The archipelago's status was again undisputed until 1820, when Colonel David Jewett (an American privateer working for the United Provinces of the Río de la Plata) informed anchored ships about Buenos Aires' 1816 claim to Spain's territories in the South Atlantic.[30][29][D] The islands had no permanent inhabitants until 1826, when German-born merchant Luis Vernet settled at the ruins of Puerto Soledad. Over the next two years Vernet accumulated resources on the islands and, in 1828, felt the venture secure enough to bring settlers and form a permanent colony.[32][33][E] Vernet's venture lasted until a dispute over fishing and hunting rights led to a raid by the USS Lexington in 1831,[37][F] when the ship's commander "declared the island government at an end".[38]

Buenos Aires attempted to reassert its influence over the settlement by forming a garrison, but an 1832 mutiny was followed the next year by the arrival of British forces who reasserted Britain's rule.[39] The Argentine Confederation (headed by Buenos Aires governor Juan Manuel de Rosas) protested Britain's reacquisition of the Falklands,[40][G] and Argentine governments since then have "continued to regularly register official protests against [Britain]".[43][H] The British troops departed, leaving the area "a kind of no man's land" and returning several months later to find the port in turmoil.[I] In 1840 the Falklands became a Crown colony, and "a governor and a few Scotsmen arrived to establish a British pastoral settlement".[46] By 1844 nearly everyone had relocated to Port Stanley, considered a better location for the islands' government.[47]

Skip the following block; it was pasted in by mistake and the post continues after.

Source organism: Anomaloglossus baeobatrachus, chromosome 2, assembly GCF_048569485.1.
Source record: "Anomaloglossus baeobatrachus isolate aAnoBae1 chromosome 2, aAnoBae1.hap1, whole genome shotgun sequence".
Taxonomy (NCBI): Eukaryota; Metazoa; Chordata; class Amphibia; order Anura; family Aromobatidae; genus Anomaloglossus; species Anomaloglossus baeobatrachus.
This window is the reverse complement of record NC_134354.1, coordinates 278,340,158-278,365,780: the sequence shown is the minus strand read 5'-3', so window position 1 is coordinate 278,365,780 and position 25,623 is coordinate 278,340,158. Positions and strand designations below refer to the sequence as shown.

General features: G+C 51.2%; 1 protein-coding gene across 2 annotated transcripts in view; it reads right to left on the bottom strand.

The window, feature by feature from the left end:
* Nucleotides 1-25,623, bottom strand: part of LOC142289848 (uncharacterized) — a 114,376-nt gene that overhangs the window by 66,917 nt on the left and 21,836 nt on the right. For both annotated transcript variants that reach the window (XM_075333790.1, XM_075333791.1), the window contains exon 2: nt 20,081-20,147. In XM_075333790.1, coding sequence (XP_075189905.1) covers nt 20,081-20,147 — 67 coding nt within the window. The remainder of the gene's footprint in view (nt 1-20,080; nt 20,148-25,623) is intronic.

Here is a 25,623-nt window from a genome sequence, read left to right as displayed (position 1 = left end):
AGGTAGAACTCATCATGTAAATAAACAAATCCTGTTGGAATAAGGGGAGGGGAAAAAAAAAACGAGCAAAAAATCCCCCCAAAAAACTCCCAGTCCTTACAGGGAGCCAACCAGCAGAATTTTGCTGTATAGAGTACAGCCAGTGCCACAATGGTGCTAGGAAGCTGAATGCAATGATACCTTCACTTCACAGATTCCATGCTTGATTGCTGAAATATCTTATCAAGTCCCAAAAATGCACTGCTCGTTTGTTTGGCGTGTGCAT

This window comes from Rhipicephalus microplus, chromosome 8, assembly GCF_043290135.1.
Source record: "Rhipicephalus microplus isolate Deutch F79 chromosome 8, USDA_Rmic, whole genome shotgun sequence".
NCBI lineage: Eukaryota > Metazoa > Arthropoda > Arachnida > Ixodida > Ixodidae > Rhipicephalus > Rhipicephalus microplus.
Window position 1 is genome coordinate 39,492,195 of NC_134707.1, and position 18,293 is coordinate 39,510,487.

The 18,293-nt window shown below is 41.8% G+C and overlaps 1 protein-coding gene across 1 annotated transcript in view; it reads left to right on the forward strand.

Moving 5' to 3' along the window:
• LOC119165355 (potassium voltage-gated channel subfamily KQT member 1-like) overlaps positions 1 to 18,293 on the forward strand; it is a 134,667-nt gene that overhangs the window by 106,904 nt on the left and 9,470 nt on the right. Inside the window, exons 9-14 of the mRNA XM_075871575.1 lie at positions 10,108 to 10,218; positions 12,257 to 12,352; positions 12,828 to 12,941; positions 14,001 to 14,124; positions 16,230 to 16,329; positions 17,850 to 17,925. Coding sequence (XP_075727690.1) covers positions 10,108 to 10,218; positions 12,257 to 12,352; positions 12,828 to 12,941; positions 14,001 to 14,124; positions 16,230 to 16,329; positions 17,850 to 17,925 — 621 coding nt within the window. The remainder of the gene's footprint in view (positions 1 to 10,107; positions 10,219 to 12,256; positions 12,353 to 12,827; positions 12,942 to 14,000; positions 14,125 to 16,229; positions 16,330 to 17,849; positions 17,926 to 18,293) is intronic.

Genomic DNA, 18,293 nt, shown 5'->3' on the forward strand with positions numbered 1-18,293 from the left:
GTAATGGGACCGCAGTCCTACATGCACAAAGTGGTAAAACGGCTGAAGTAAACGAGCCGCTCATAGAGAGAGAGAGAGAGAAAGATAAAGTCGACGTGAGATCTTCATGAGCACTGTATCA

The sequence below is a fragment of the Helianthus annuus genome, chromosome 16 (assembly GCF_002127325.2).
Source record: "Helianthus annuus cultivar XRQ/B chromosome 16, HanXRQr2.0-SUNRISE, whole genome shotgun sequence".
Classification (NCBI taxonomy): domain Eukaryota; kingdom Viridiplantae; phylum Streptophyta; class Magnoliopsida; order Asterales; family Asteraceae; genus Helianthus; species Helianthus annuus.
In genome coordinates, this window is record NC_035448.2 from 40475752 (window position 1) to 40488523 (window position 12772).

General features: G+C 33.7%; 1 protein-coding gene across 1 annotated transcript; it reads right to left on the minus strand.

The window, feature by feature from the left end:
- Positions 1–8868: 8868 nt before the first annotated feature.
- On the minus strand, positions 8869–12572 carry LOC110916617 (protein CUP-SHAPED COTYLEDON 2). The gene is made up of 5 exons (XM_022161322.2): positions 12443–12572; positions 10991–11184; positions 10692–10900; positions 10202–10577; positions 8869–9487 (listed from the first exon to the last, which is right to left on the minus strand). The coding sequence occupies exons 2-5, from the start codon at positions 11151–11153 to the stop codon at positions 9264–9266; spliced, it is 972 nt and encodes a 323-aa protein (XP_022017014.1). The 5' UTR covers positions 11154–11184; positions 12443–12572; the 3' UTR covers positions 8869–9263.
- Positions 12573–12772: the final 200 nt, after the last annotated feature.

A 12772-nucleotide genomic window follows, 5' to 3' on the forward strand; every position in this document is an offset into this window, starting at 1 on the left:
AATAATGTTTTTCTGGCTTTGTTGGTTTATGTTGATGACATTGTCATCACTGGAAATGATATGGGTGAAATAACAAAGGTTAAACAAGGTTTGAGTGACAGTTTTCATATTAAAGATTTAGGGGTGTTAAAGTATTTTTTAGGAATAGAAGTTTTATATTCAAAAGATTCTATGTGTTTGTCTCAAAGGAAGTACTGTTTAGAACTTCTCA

Two battling ships, with one sinking
Naval confrontation during the 1914 Battle of the Falkland Islands; painting by William Lionel Wyllie

During the first half of the 20th century, the Falklands played a prominent role during the two world wars as a military base aiding control of the South Atlantic. A World War I naval encounter, the December 1914 Battle of the Falkland Islands, resulted in a British victory over imperial Germany. During World War II another naval encounter near the archipelago, the December 1939 Battle of the River Plate, resulted in the Royal Navy's victory over the Kriegsmarine.[16]

Sovereignty of the Falklands again became an important issue during the second half of the century, when Argentine president Juan Perón "asserted Argentine sovereignty" over the archipelago; this increased simmering tensions.[48] The sovereignty dispute again intensified during the 1960s, shortly after the United Nations passed a resolution on decolonization which Argentina interpreted as favourable to its position.[49] However, negotiations between the United Kingdom and Argentina reached no meaningful conclusion.[48] In April 1982 the disagreement became an armed conflict when Argentina invaded the Falklands and other British territories in the South Atlantic, briefly occupying them until a UK expeditionary force retook the territories in June.[50][51]